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SOA Design Should Be "Intentional"

To get the broader benefits of service-oriented architecture—reuse, agility and runtime governance—companies need to design their SOAs deliberately. Ad hoc collections of services strung together end up creating the problems SOA was meant to solve, resulting in expensive, customized, IT-intensive point solutions that can’t be reused and aren’t based on a coherent platform from which to build composite applications.

So says Miko Matsumura, VP of marketing at Infravio, a provider of SOA Web services management products. Matsumura is the co-creator of The Middleware Company's SOA Blueprints, the first complete, vendor-neutral specification of an SOA application set, and he was the original Java Evangelist at Sun Microsystems.

Until recently, SOA has mostly been about point-to-point Web services integration, Matsumura tells AppTrends. But the industry has reached a tipping point; companies now want connections that create direction, coherence, or "intention.”

Matsumura's ideas on this issue have coalesced into a set of best practices he calls "Intentional SOA" and outlines in a white paper titled “Intentional SOA for Real-World SOA Builders.”

Intentional SOA is about ensuring the business value of SOA using best practices and principles, Matsumura explains. It raises key questions designed to help SOA builders stay on course during design and implementation, and it guides them beyond ad hoc Web Services enablement, mandating a strategic, enterprise-wide view that directly addresses the gamut of business, technology, security and governance concerns posed by SOA.

"In broad sense, this is about bringing order to chaos," Matsumura says.

Matsumura's white paper includes 10 questions designed to provide a starting point for organizations and SOA builders engaged in Intentional SOA. The questions are subdivided into what Matsumura considers the four "business value points" of SOA:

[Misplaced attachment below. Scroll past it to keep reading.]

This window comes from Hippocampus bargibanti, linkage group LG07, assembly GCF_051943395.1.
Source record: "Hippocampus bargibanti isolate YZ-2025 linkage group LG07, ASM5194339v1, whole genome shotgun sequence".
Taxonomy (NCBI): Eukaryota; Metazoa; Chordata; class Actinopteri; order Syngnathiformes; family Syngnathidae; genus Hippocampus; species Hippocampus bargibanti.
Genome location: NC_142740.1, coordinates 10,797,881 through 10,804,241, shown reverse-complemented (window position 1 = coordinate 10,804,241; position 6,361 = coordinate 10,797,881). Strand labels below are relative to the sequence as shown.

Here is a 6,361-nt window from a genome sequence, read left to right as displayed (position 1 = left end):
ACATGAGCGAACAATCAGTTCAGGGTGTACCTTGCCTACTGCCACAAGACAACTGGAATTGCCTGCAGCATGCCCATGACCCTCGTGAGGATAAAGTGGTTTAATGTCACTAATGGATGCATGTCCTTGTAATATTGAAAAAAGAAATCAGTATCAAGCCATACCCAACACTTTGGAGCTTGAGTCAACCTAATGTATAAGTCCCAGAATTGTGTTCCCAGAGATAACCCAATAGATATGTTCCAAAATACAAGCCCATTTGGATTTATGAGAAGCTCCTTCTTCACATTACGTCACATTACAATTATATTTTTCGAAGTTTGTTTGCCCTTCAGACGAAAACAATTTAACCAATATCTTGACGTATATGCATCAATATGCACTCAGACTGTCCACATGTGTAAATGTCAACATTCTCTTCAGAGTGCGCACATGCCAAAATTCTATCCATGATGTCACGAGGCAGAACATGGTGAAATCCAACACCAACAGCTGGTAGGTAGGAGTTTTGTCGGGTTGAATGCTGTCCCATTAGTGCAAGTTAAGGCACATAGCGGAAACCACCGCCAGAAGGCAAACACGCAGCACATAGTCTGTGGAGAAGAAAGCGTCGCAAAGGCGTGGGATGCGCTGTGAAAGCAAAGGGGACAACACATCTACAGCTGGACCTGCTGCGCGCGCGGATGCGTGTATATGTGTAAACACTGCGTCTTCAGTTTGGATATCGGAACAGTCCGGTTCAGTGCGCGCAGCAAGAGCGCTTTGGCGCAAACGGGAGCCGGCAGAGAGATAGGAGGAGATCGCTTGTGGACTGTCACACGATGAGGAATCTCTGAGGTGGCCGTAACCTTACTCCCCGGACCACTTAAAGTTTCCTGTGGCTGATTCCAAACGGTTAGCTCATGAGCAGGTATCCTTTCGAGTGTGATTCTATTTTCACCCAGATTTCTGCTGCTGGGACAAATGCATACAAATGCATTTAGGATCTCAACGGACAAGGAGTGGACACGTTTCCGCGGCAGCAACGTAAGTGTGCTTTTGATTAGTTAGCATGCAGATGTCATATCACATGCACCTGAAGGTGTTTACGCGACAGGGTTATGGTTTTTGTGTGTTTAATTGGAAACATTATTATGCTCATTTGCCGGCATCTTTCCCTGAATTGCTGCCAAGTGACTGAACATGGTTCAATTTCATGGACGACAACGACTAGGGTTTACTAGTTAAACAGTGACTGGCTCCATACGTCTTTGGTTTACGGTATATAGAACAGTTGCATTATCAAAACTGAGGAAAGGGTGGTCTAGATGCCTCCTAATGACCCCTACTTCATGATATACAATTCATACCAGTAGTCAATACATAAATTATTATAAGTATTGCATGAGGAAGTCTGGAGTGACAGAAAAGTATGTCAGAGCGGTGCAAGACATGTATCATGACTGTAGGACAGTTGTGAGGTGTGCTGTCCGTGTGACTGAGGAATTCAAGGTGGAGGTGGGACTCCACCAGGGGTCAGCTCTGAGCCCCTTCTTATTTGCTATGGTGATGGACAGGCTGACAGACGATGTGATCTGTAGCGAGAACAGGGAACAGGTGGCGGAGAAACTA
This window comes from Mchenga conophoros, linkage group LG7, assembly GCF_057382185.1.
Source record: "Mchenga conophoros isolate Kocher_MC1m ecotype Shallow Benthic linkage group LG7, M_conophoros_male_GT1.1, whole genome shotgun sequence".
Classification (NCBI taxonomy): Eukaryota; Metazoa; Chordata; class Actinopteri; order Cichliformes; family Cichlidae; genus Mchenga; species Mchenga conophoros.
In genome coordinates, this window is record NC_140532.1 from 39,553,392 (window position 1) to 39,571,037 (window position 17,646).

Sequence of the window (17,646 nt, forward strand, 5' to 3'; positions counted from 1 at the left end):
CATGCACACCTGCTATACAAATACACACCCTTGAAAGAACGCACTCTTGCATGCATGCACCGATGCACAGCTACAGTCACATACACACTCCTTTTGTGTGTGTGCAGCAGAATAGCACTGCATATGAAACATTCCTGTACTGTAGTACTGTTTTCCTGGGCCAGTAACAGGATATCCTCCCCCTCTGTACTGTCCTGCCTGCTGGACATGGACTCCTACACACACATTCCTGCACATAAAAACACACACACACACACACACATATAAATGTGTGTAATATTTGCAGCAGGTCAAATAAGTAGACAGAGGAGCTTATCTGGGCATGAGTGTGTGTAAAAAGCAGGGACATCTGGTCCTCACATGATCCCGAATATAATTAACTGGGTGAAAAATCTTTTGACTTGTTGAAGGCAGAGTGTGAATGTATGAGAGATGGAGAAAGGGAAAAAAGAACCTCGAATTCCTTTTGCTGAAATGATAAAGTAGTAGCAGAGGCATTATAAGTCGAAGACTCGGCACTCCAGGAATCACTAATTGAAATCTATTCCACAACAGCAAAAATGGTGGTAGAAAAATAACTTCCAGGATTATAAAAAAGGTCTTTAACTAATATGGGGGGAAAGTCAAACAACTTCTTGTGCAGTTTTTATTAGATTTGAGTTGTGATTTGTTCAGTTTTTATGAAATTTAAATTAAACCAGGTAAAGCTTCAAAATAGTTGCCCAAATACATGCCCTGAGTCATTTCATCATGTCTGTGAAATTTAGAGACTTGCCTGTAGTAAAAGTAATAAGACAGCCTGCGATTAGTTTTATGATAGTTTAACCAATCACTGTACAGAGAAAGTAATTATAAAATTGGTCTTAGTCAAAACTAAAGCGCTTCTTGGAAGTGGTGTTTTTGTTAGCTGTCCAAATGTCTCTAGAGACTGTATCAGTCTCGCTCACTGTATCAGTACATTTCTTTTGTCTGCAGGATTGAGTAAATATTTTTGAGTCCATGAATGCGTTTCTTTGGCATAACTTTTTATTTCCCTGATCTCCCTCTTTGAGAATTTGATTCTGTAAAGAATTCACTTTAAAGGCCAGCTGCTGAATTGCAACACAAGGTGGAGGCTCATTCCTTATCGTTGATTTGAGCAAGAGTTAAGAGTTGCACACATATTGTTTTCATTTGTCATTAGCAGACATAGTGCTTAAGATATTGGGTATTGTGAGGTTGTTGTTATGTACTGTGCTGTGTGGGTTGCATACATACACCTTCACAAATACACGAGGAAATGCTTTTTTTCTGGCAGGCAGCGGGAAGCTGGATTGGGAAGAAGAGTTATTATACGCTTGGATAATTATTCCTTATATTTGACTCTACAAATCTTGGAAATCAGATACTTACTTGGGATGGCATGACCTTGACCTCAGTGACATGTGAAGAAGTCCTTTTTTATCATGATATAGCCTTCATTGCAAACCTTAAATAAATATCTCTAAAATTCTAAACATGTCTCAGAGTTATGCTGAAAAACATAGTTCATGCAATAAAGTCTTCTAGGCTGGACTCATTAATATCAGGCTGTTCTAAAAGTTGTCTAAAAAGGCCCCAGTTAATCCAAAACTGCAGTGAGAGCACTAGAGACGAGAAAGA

Reduce Integration Expense

1. How will you select standards for use in your enterprise?
2. How will you test to ensure that deployed services are compliant with those standards?

Increasing Asset Reuse

3. How many Web Services do you have in your company?
4. How will users discover available services and ensure reuse?
5. What IT processes will you need for versions, dependencies and change management of services?

Increase Business Agility

6. How do you manage provisioning and service level agreements for internal and external users?
7. How quickly can you integrate and on-ramp new customers to your IT systems?

Reduction of Business Risk

8. What types of users and usage will be permitted, and who will approve normal usage?
9. How do you track and enforce compliance with enterprise and regulatory standards?
10. Who will approve the publishing of a service internally? Externally?

The entire 37-page white paper is available from Infravio. More information is available at Infravio.

About the Author

John K. Waters is a freelance writer based in Silicon Valley. He can be reached at john@watersworks.com.

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